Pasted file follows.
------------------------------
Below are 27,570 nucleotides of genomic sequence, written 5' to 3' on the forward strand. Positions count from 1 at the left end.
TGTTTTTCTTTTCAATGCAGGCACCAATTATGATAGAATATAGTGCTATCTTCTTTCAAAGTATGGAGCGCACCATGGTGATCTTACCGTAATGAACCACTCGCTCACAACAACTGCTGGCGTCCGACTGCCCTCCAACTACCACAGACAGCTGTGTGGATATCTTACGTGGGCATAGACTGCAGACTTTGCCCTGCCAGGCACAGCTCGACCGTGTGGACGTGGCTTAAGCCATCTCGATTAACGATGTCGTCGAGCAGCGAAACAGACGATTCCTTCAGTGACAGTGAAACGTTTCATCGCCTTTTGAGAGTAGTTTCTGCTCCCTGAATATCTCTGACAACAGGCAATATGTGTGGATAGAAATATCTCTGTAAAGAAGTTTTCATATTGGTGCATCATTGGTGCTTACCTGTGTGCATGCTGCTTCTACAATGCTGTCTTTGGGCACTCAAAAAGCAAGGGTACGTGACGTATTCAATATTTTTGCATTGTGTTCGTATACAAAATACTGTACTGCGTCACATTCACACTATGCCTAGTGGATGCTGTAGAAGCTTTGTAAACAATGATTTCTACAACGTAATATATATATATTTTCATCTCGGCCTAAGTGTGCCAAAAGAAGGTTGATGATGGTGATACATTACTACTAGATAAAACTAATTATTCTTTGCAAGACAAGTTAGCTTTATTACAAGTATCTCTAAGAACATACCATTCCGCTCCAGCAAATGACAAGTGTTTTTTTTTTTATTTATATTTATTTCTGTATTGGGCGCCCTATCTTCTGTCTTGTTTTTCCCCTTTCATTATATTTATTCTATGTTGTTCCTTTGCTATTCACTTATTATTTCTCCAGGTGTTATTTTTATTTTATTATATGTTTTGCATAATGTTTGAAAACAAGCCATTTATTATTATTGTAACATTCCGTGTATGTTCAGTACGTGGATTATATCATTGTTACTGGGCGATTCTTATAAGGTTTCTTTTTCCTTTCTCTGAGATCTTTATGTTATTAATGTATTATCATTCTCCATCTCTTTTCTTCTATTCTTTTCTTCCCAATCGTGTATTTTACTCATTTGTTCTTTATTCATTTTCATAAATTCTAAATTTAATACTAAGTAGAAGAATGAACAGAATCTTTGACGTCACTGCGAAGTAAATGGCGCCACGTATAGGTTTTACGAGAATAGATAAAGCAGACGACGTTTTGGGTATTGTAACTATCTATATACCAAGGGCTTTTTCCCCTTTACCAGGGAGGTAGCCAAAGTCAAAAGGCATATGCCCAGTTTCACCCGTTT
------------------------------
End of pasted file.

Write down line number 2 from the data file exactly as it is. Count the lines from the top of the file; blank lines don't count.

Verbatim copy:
TGTTTTTCTTTTCAATGCAGGCACCAATTATGATAGAATATAGTGCTATCTTCTTTCAAAGTATGGAGCGCACCATGGTGATCTTACCGTAATGAACCACTCGCTCACAACAACTGCTGGCGTCCGACTGCCCTCCAACTACCACAGACAGCTGTGTGGATATCTTACGTGGGCATAGACTGCAGACTTTGCCCTGCCAGGCACAGCTCGACCGTGTGGACGTGGCTTAAGCCATCTCGATTAACGATGTCGTCGAGCAGCGAAACAGACGATTCCTTCAGTGACAGTGAAACGTTTCATCGCCTTTTGAGAGTAGTTTCTGCTCCCTGAATATCTCTGACAACAGGCAATATGTGTGGATAGAAATATCTCTGTAAAGAAGTTTTCATATTGGTGCATCATTGGTGCTTACCTGTGTGCATGCTGCTTCTACAATGCTGTCTTTGGGCACTCAAAAAGCAAGGGTACGTGACGTATTCAATATTTTTGCATTGTGTTCGTATACAAAATACTGTACTGCGTCACATTCACACTATGCCTAGTGGATGCTGTAGAAGCTTTGTAAACAATGATTTCTACAACGTAATATATATATATTTTCATCTCGGCCTAAGTGTGCCAAAAGAAGGTTGATGATGGTGATACATTACTACTAGATAAAACTAATTATTCTTTGCAAGACAAGTTAGCTTTATTACAAGTATCTCTAAGAACATACCATTCCGCTCCAGCAAATGACAAGTGTTTTTTTTTTTATTTATATTTATTTCTGTATTGGGCGCCCTATCTTCTGTCTTGTTTTTCCCCTTTCATTATATTTATTCTATGTTGTTCCTTTGCTATTCACTTATTATTTCTCCAGGTGTTATTTTTATTTTATTATATGTTTTGCATAATGTTTGAAAACAAGCCATTTATTATTATTGTAACATTCCGTGTATGTTCAGTACGTGGATTATATCATTGTTACTGGGCGATTCTTATAAGGTTTCTTTTTCCTTTCTCTGAGATCTTTATGTTATTAATGTATTATCATTCTCCATCTCTTTTCTTCTATTCTTTTCTTCCCAATCGTGTATTTTACTCATTTGTTCTTTATTCATTTTCATAAATTCTAAATTTAATACTAAGTAGAAGAATGAACAGAATCTTTGACGTCACTGCGAAGTAAATGGCGCCACGTATAGGTTTTACGAGAATAGATAAAGCAGACGACGTTTTGGGTATTGTAACTATCTATATACCAAGGGCTTTTTCCCCTTTACCAGGGAGGTAGCCAAAGTCAAAAGGCATATGCCCAGTTTCACCCGTTT